from The American Heritage® Dictionary of the English Language, 4th Edition
- n. Ice, street, or field hockey played informally with a ball, can, or similar object.
- n. The stick used when playing this game.
- intransitive v. To climb by shinning.
from Wiktionary, Creative Commons Attribution/Share-Alike License
- n. An informal game of pickup hockey played with minimal equipment: skates, sticks and a puck or ball.
- n. Street hockey.
- n. Hockey.
- n. Moonshine (illegal alcohol)
- v. To climb in an awkward manner.
from The Century Dictionary and Cyclopedia
- To play shinny; knock the ball at shinny.
- n. The game of hockey or bandy-ball. See hockey.
- n. 2. The club used in this game.
from WordNet 3.0 Copyright 2006 by Princeton University. All rights reserved.
- n. a simple version of hockey played by children on the streets (or on ice or on a field) using a ball or can as the puck
- v. climb awkwardly, as if by scrambling
Love the chrysanthas in bud…looks like some kind of shinny metal…just wild.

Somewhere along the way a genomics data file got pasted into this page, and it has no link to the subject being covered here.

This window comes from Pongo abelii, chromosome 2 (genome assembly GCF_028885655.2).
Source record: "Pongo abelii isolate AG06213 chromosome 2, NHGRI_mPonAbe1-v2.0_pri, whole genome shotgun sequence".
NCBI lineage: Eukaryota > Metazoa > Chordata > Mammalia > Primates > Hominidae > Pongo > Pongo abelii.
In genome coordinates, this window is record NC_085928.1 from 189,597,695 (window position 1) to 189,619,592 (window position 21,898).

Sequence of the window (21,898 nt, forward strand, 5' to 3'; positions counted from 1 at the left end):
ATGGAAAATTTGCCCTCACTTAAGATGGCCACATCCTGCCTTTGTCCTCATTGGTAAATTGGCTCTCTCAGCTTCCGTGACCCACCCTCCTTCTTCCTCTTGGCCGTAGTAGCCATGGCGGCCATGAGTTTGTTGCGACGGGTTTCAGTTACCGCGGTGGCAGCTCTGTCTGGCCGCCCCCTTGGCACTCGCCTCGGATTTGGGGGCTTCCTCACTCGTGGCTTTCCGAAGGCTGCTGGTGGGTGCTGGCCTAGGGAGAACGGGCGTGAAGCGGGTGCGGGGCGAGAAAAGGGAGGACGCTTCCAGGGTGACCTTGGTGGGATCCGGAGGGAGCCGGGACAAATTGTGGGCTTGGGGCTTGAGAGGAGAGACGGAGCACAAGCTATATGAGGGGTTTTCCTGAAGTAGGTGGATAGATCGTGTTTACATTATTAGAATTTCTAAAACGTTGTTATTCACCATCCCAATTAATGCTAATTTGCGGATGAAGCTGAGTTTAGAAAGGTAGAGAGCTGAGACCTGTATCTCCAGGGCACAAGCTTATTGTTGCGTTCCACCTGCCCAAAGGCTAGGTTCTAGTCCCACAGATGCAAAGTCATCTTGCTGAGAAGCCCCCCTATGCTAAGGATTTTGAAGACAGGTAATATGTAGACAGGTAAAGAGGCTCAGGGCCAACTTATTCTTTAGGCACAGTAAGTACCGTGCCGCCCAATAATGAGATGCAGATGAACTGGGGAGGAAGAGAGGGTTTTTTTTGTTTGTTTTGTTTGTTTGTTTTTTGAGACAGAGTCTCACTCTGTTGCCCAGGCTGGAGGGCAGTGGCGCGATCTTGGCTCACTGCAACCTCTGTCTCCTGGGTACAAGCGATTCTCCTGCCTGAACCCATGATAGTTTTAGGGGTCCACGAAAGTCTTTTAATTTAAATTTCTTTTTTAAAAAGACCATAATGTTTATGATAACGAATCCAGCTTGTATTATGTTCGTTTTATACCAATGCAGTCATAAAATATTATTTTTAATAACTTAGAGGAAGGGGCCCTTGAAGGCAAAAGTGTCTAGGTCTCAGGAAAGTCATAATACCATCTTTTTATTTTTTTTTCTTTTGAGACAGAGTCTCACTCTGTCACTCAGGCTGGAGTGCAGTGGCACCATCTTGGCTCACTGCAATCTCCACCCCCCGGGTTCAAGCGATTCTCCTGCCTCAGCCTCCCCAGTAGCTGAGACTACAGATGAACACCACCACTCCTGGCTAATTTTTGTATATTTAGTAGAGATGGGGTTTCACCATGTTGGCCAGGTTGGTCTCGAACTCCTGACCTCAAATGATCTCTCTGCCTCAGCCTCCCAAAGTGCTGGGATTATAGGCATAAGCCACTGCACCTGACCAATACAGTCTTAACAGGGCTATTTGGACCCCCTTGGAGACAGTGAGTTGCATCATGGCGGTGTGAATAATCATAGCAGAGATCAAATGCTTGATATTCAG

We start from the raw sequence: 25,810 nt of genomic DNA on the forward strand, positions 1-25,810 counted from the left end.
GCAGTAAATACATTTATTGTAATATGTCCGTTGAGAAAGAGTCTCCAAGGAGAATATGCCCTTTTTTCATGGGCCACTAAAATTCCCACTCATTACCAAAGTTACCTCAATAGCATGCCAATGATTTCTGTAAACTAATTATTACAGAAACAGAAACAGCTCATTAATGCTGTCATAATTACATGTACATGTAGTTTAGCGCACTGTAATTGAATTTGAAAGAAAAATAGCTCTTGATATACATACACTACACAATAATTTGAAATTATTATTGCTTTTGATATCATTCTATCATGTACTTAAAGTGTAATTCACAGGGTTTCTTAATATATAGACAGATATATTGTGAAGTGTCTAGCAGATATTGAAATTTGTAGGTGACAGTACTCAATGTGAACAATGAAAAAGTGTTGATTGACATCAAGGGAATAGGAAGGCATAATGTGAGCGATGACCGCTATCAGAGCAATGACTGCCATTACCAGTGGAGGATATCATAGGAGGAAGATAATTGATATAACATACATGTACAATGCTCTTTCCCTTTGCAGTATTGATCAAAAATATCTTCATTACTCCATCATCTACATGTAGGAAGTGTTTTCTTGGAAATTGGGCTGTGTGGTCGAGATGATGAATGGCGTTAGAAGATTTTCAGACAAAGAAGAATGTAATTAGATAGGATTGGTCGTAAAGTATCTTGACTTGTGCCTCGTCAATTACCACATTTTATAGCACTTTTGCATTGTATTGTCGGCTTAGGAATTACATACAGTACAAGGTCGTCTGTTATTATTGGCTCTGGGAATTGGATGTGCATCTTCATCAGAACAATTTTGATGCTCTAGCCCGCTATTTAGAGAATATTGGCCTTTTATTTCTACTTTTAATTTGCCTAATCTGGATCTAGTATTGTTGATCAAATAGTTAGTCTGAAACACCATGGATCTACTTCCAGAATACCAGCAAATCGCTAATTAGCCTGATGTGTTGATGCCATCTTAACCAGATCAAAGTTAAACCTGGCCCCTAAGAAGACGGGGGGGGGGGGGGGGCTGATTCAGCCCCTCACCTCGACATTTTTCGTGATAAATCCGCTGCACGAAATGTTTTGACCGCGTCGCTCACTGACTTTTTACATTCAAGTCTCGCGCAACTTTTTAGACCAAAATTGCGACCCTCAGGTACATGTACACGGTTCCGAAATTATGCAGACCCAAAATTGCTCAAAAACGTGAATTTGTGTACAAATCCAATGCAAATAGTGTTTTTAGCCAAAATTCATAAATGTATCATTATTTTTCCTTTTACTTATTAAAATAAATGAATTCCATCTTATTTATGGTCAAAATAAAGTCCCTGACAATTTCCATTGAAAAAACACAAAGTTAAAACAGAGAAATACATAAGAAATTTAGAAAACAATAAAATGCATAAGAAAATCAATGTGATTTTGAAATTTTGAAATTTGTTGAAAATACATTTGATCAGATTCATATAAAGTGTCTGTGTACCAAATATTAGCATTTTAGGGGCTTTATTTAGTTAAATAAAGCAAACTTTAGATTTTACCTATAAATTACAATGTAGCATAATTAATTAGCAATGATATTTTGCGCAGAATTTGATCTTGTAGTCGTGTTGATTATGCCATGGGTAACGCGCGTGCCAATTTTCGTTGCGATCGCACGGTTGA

I suppose what I call "shinny" was really La Crosse.
This was similar to the boys 'game of "shinny," or, as it is now more elegantly known, "polo," and the bat used was bent at the end, just as now.
"Huh! Father Tom says it's nothing but old-fashioned 'shinny' with a fancy name tacked onto it," declared Bobby Hargrew.
He'll let you play 'shinny' in the halls if you want to.
Libby Anne, limping painfully, put her "shinny" stick into Bud's hand.
Out on the well-tramped school-yard the boys and girls were playing "shinny," which is an old and honourable game, father or uncle of hockey.
In the feminine game of ball, which is something like "shinny," the ball is driven with curved sticks between two goals.
"I mean she would never 'shinny' up a straight, slivery beam."
But if the caviare or roe was really in those days "caviare to the general" multitude, the _nose_ of the fish was not, it being greatly coveted by us small boys wherewith to make a ball for "shinny," which for some occult reason was preferred to any other.
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